Puslapio vaizdai

I'll use thee kindly for thy Mistress fake,
That us'd me fo; or elfes by Jove I vow,
I should have scratch'd out your unfeeing Eyes,
To make my Mafter out of Love with thee.

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Enter Eglamour.

very Hour
HE Sun begins to gild the Western Sky,
And now it is about the


That Silvia, at Friar Patrick's Cell, fhould meet me.
She will not fail; for Lovers break not Hours,
Unless it be to come before their time:

So much they fpur their Expedition.

See where the comes. Lady, a happy Evening.
Enter Silvia.

Sil. Amen, Amen: Go on, good Eglamour, Out at the Postern by the Abby-wall;


I fear I am attended by fome Spies.

Egl. Fear not; the Foreft is not three Leagues off; If we recover that, we are fure enough




Enter Thurio, Protheus and Julia.

Thu. Sir Protheus, what fays Silvia to my Suit?
Pro. Oh, Sir, I find her milder than fhe was,
And yet he takes Exceptions at your Perfon.
Thu. What, that my Leg is too long?

Pro. No; that it is too little.

Thu. I'll wear a Boot to make it fomewhat rounder.
Pro. But Love will not be fpurr'd to what it loaths.
Thu. What fays the to my Face?

Pro. She fays it is a fair one.

Thu. Nay, then the Wanton lies; my Face is black.
Pro. But Pearls are fai; and the old Saying is,
Black Men are Pearls in beauteous Ladies Eyes.
Jul. 'Tis true, fuch Pearls as put out Ladies Eyes;


For I had rather wink than look on them.
Thu. How likes fhe my Difcourfe?
Pro. Ill, when they talk of War,
But well when I difcourfe of Love and Peace.
Jul. But better indeed when you hold
hold your
Thu. What fays the to my Valour?
Pro. Oh, Sir, fhe makes no doubt of that.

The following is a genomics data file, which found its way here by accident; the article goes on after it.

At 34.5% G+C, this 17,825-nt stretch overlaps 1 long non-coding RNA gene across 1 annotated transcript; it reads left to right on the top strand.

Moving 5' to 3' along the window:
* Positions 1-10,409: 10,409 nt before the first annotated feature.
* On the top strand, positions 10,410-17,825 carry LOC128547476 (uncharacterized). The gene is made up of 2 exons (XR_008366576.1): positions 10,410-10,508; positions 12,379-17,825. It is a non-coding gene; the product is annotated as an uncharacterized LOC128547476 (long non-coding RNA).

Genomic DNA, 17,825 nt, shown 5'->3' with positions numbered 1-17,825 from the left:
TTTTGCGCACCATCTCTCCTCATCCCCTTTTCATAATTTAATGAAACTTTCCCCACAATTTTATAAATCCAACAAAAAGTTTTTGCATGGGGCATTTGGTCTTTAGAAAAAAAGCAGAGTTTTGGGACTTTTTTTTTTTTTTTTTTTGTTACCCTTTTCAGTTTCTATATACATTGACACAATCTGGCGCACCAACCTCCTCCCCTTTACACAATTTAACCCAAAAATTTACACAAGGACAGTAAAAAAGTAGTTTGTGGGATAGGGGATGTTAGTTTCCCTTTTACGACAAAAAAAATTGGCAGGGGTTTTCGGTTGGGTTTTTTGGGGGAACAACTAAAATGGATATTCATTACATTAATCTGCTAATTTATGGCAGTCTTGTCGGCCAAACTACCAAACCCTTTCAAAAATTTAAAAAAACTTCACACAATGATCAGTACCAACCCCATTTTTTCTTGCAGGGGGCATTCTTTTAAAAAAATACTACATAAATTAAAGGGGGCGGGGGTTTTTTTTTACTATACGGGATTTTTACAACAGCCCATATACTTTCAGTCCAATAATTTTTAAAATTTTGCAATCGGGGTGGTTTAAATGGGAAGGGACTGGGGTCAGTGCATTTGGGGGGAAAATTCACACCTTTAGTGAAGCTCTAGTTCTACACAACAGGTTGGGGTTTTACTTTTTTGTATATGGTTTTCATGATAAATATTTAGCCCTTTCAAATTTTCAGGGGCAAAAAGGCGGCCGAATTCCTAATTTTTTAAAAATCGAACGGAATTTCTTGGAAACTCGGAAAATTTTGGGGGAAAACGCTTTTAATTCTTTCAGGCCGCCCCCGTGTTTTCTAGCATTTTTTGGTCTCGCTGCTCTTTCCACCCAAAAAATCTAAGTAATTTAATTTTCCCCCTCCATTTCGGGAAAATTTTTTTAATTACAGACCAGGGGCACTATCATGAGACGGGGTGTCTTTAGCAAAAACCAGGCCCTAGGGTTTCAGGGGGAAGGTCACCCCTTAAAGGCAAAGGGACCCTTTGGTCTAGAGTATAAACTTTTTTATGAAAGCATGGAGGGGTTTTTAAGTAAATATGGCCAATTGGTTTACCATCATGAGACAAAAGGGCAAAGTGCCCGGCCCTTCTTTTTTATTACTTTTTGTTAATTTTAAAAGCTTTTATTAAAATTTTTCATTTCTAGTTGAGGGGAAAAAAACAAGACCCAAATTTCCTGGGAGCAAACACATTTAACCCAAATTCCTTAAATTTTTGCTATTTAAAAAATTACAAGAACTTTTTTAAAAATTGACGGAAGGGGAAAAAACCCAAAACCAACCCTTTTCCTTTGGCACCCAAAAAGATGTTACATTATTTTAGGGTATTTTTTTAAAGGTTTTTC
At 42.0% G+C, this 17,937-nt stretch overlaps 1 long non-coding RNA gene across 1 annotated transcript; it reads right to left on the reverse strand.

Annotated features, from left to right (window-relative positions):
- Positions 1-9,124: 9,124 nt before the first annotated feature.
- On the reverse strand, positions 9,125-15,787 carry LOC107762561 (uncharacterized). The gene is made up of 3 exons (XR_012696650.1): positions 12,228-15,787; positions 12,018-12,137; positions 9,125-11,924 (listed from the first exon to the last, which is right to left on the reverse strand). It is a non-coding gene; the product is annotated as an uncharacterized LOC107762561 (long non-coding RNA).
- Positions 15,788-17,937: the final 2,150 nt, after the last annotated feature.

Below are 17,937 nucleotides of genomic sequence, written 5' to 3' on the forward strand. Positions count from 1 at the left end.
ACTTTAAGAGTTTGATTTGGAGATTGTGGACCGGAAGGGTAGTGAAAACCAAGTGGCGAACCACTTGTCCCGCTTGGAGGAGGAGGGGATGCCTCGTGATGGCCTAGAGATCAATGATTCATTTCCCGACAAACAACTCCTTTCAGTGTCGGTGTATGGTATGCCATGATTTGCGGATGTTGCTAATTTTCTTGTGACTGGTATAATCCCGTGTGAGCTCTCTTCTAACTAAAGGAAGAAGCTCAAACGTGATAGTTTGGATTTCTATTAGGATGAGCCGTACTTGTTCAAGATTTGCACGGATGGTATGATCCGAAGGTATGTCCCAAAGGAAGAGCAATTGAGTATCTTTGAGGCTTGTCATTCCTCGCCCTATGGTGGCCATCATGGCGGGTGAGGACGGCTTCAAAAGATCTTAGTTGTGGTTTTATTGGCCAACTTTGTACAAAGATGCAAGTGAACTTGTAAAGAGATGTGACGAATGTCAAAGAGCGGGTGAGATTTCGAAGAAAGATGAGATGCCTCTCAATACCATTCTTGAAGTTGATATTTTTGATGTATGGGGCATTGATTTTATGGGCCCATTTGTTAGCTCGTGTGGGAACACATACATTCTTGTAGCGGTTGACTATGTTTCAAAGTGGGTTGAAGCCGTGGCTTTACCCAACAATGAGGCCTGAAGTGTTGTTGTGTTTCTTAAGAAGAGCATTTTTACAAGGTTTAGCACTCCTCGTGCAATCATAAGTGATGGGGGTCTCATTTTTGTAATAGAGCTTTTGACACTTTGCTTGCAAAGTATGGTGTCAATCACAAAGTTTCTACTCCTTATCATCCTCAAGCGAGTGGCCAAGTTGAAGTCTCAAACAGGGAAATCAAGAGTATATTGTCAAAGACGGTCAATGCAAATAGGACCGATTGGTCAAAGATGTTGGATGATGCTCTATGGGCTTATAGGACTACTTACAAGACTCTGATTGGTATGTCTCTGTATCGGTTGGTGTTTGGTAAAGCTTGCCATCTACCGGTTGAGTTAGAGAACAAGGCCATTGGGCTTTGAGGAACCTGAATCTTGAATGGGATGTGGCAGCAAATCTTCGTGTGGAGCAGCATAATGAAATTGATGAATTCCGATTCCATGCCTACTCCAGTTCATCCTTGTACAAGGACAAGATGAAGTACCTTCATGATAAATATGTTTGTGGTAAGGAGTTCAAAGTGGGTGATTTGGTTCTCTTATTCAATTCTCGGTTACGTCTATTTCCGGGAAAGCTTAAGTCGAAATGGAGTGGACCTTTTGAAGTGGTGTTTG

Jul. She needs not, when fhe knows it Cowardife.
Thu. What fays fhe to my Birth?

Pro. That you are well deriv'd.

Jul. True; from a Gentleman to a Fool.
Thu. Confiders fhe my Poffeffions?
Pro. Oh, ay, and pities them.

Thu. Wherefore?

Jul That fuch an Afs fhould owe them.
Pro. That they are out by Leafe.
Jul. Here comes the Duke.

Enter Duke.

Pro. Not I.

Duke. Saw you my Daughter?
Pro. Neither.

Duke. How now, Sir Protheus? how now, Thurio? Which of you faw Sir Eglamour of late?

Thu. Not I.

Duke. Why then

She's fled unto the Pefant Valentine;



And Eglamour is in her Company:
'Tis true; for Friar Laurence met them both,
As he, in Penance, wander'd through the Foreft;
Him he knew well, and gueft that it was (he;
But being mask'd, he was not fure of it.
Befides, he did intend Confeffion

At Patrick's Cell this Even, and there fhe was not:
Thefe likelihoods confirm her Flight from hence.
Therefore I pray you ftand not to difcourfe,
But mount you prefently, and meet with me
Upon the Rifing of the Mountain Foot
That leads toward Mantua, whither they are fled.
Difpatch, fweet Gentlemen, and follow me. [Exit Duke,
Thu. Why this it is to be a peevish Girl.
That flies her Fortune where it follows her:

I 3


I'll after, more to be reveng'd of Eglamour,
Than for the Love of wrecklefs Silvia,

Pro. And I will follow, more for Silvia's Love, Than Hate of Eglamour that goes with her.

Jul. And I will follow, more to cross that Love, Than Hate for Silvia, that is gone for Love.


Enter Silvia and Out-laws.


1 Out. Come, come, be patient; We must bring you to our Captain.

Sil. A thousand more Mifchances than this one Have learn'd me how to brook this patiently.

2 Out. Come, bring her away.

1 Out. Where is the Gentleman that was with her? 3 Out. Being nimble footed, he hath out-run us; But Moyfes and Valerius follow him.

Go thou with her to the Weft end of the Wood,
There is our Captain: We'll follow him that's fled.
The Thicket is befet, he cannot 'fcape.

1 Out. Come, I muft bring you to our Captain's Cave. Fear not; he bears an honourable Mind, And will not use a Woman lawlesly.

Sil. O Valentine! this I endure for thee.




Enter Valentine.

Val. How Ufe doth breed a Habit in a Man!
This fhadowy Defart, unfrequented Woods,
I better brook than flourishing peopled Towns.
Here can I fit alone, unfeen of any,